The article was published in Nature ( here you can read ), and here you can find a summary (English).

A little bit about LIGO and glitches

The top panel shows the glitch in the LIGO-Livingston data, and also clearly demonstrates the presence of a chirp. The bottom panel shows the dimensionless amplitude of the oscillations, "strain" (the magnitude with which we describe the magnitude of the signal in LIGO and Virgo) at the time of the glitch. This is a short
(lasts only about 1/4 of a second), but a very strong signal. Suppression reduces the glitch to the level of the orange curve, which indicates the level of background noise that is always present in the LIGO detectors.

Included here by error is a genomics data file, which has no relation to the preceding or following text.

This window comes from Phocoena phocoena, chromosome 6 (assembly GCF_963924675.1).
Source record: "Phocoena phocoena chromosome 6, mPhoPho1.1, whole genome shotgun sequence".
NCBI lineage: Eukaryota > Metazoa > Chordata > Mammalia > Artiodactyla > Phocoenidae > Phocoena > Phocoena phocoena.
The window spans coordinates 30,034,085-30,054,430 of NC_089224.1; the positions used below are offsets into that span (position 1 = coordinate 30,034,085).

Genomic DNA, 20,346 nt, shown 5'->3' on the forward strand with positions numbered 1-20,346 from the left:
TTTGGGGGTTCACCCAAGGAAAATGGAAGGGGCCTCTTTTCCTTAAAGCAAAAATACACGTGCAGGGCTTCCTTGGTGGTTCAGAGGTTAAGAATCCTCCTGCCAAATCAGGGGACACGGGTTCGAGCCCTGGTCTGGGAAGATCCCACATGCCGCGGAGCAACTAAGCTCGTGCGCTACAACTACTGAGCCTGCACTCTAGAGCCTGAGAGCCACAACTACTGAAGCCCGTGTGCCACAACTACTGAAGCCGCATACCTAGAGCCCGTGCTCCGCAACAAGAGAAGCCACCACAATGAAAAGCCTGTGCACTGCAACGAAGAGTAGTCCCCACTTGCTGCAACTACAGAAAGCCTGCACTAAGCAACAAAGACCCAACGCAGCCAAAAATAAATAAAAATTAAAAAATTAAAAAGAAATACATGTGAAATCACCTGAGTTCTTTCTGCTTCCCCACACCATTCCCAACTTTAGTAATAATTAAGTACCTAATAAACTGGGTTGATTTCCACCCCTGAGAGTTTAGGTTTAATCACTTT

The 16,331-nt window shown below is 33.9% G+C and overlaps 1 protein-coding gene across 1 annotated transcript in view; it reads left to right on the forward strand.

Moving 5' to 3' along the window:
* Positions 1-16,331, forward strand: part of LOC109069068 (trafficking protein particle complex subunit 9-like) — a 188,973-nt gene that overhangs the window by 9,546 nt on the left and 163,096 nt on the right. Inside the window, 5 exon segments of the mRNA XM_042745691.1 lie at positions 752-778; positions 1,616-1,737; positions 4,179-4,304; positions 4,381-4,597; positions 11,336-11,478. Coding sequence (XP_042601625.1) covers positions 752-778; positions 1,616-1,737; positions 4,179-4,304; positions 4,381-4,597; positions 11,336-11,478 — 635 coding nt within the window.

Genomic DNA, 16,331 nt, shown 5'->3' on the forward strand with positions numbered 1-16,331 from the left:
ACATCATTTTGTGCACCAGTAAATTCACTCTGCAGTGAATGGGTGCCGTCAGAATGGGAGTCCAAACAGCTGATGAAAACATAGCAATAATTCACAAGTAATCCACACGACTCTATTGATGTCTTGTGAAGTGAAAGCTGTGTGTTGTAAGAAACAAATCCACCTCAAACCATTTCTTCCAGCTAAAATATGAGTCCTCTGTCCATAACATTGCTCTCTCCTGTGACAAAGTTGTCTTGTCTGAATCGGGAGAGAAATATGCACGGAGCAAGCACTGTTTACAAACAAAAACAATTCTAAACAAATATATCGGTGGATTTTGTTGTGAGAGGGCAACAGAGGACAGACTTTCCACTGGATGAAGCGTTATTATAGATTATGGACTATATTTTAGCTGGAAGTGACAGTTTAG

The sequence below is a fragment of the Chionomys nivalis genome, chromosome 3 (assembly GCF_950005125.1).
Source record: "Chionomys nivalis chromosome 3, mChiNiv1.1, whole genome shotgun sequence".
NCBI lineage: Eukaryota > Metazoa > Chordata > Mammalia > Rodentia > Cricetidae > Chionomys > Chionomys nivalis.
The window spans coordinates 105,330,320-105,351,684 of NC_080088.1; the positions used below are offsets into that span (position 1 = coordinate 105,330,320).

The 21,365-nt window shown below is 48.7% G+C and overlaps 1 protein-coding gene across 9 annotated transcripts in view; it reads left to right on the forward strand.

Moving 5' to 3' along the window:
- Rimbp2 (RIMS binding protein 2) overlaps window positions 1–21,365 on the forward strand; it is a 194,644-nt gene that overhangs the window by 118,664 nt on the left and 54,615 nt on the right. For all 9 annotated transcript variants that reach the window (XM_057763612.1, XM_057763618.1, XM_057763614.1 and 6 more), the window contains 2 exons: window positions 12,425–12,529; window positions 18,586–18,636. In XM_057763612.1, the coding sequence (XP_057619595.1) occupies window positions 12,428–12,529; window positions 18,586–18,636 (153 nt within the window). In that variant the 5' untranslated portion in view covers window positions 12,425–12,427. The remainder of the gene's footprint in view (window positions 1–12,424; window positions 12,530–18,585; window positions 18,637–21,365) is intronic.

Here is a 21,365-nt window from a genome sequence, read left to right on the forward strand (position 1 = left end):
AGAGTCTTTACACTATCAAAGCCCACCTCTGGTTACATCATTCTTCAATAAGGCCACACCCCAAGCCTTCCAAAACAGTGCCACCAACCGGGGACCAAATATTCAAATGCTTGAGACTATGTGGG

Only one of the LIGO detectors saw the signal in the automatic mode, since the “glitch” occurred on the detector in Livingstone at the time of the event. This term is called a burst of noise, similar to a clap of static in a radio receiver. Although the gravitational wave signal was obviously visible to the human eye, automatics cut off similar data. Therefore, it was necessary to clear the signal from the glitch before the data could be used by the detector. Glitches appear in detectors all the time - about once every few hours. Scientists classify them according to shape and duration and use this knowledge to improve detectors. You can help them with this in the GravitySpy project, where users search and classify glitches in LIGO data to help scientists.

Unanswered Questions

Black holes known to us, neutron stars and their fusions. There is a region of average masses, about the existence of compact objects with which we know nothing. Credit: LIGO-Virgo / Northwestern / Frank Elavsky